If you’re reading this, you’re likely interested in contributing to this project. That’s great! The intention of this document is to describe the basic requirements and rules-of-thumb for contributions.
If you are reporting a security issue, do not create an issue or file a pull
request on GitHub. Instead, disclose the issue responsibly by sending an email
to email@example.com. If you feel it is necessary you may also encrypt
your email with Pretty Good Privacy (PGP) using the PGP key
1B54 6012 4A75 F5A6 9E18 AA26 7DDB 8DB4. In future, the above email
will be replaced with a mailing list as part of our ongoing effort to reduce
the bus factor of this project.
If you have found a bug in this project or have a question, first make sure that the issue you are facing has not already been reported by another user. If the issue you are facing has already been reported and you have more information to provide, feel free to add a follow-up comment (but avoid adding “me too” style comments as it distracts from discussion). If you couldn’t find an existing report for your issue, feel free to open a new issue. If you do not wish to use proprietary software to submit an issue, you may send an email to firstname.lastname@example.org and I will submit an issue on your behalf.
When reporting an issue, please provide the following information (to the best of your ability) so we can debug your issue far more easily:
The version of this project you are using. If you are not using the latest version of this project, please try to reproduce your issue on the latest version.
A (short) description of what you are trying to accomplish so as to avoid the XY problem.
A minimal example of the bug with a contrast between what you expect to happen versus what actually happened.
In order to submit a change, you may create a pull request. If you do not wish to use proprietary software to submit an pull request, you may send an email to email@example.com and I will submit a pull request on your behalf.
All changes should be based off the latest commit of the master branch of this project. In order for a change to be merged into this project, it must fulfil all of the following requirements (note that many of these only apply for major changes):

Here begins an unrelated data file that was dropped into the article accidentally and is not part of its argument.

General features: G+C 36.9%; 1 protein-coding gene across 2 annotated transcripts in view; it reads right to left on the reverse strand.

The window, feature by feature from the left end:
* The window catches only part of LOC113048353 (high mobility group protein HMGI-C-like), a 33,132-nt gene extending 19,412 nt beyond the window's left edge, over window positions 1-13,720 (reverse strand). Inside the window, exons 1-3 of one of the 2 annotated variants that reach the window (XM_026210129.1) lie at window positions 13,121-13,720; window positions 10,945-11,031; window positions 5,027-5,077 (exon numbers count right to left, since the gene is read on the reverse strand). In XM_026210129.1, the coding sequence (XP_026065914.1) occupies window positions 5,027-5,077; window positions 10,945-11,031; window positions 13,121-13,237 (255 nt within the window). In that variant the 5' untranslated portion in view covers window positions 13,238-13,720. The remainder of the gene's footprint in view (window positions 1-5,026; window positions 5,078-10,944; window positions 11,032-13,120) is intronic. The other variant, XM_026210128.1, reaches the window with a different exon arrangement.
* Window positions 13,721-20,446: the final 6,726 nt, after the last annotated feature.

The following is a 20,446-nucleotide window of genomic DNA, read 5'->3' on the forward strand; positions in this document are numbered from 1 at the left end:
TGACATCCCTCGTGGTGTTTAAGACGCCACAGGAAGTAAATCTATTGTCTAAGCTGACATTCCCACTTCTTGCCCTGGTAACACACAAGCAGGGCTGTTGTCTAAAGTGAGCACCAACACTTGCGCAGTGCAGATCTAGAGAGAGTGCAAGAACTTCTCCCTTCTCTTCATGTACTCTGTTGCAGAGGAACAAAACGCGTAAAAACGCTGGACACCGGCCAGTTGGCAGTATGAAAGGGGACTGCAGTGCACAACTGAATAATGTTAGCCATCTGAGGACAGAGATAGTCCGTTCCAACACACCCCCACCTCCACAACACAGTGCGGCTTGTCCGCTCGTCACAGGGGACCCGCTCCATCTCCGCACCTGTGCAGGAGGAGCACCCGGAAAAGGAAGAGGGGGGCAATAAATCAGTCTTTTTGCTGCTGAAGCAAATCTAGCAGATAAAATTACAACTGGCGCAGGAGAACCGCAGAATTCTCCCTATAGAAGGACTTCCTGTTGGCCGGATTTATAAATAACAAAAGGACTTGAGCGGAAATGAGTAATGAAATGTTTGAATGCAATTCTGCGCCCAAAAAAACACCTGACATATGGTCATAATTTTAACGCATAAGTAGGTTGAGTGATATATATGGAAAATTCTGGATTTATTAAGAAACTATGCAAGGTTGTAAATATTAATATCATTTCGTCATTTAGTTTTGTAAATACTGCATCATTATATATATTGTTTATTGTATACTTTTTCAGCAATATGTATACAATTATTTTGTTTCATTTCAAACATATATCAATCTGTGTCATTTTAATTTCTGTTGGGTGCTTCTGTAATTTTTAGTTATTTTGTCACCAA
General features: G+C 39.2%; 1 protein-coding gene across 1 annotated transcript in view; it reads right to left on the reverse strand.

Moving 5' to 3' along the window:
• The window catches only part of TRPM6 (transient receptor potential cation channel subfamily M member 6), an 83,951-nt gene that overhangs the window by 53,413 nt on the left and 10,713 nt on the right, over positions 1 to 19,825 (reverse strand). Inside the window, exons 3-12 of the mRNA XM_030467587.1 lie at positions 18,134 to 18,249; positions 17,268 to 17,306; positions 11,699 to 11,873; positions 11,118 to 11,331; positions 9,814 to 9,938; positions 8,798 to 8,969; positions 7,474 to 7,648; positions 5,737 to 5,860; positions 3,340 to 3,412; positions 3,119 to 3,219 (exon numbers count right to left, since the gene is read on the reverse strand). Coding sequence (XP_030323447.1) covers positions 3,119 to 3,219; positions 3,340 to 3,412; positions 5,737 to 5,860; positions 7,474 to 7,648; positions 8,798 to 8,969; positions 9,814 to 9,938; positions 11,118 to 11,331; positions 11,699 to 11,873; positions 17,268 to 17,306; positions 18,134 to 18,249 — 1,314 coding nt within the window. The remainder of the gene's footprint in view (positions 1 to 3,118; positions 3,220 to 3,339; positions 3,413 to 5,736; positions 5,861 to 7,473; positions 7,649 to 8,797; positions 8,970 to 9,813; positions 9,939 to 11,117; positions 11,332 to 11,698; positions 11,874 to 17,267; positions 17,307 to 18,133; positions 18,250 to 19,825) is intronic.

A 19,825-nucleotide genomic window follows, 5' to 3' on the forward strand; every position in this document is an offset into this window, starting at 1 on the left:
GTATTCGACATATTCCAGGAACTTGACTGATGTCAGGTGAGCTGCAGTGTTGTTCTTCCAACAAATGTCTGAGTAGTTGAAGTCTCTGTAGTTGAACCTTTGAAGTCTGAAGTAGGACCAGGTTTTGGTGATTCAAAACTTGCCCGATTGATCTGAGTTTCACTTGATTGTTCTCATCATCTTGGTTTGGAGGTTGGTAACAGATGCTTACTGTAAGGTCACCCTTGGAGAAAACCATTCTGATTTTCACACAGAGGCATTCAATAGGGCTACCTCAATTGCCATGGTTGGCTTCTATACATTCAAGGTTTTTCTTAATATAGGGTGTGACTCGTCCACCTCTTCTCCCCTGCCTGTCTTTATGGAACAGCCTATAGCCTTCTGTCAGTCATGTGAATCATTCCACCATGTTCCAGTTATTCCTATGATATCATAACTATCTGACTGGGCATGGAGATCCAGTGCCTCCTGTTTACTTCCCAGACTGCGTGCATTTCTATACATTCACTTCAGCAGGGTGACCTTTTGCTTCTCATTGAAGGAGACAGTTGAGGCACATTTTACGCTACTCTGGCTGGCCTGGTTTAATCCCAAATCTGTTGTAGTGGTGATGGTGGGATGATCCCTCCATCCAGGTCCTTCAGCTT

All changes must pass the automated testing and continuous integration. This
means they must build successfully without errors, must not produce errors
from static analysis and must not break existing functionality. You can run
all of these tests on your local machine if you wish by reading through
.travis.yml and running the listed commands.
All changes must be formatted using the Go style conventions, which ensures
that code remains consistent. You can automatically format your code in any
go fmt -s -w file.go.
Any significant changes (such as those that implement a feature or fix a bug)
must include an entry in the top-level
CHANGELOG.md (see the
file for more details) that describes the change and links to the pull
request that implemented it (as well as issues that are being resolved).
Any feature change or bug fix should include one or more corresponding test cases to ensure that the code is operating as intended. Significant features warrant the addition of significant numbers of both integration and unit tests.
Any feature change should include a corresponding change to the project documentation describing the feature and how it should be used.
If you miss any of the above things, don’t worry we’ll remind you and provide help if you need any. In addition to the above requirements, your code will be reviewed by the maintainer(s) of this project, using the looks-good-to-me system (LGTM). All patches must have the approval of at least two maintainers that did not author a change before they are merged (the only exception to this is related to the approval of security patches – which must be approved in private instead – and cases where there are not enough maintainers to fulfil this requirement).
Each commit should be self-contained and minimal (and should build and pass the
tests individually), and commit messages should follow the Linux kernel style
of commit messages. For more information see § 2 and 3 of
submitting-patches.rst from the Linux kernel source.
In addition, all commits must include a
Signed-off-by: line in their
description. This indicates that you certify the following statement, known as
the Developer Certificate of Origin). You can automatically add this line
to your commits by using
git commit -s --amend.
Developer Certificate of Origin Version 1.1 Copyright (C) 2004, 2006 The Linux Foundation and its contributors. 1 Letterman Drive Suite D4700 San Francisco, CA, 94129 Everyone is permitted to copy and distribute verbatim copies of this license document, but changing it is not allowed. Developer's Certificate of Origin 1.1 By making a contribution to this project, I certify that: (a) The contribution was created in whole or in part by me and I have the right to submit it under the open source license indicated in the file; or (b) The contribution is based upon previous work that, to the best of my knowledge, is covered under an appropriate open source license and I have the right under that license to submit that work with modifications, whether created in whole or in part by me, under the same open source license (unless I am permitted to submit under a different license), as indicated in the file; or (c) The contribution was provided directly to me by some other person who certified (a), (b) or (c) and I have not modified it. (d) I understand and agree that this project and the contribution are public and that a record of the contribution (including all personal information I submit with it, including my sign-off) is maintained indefinitely and may be redistributed consistent with this project or the open source license(s) involved.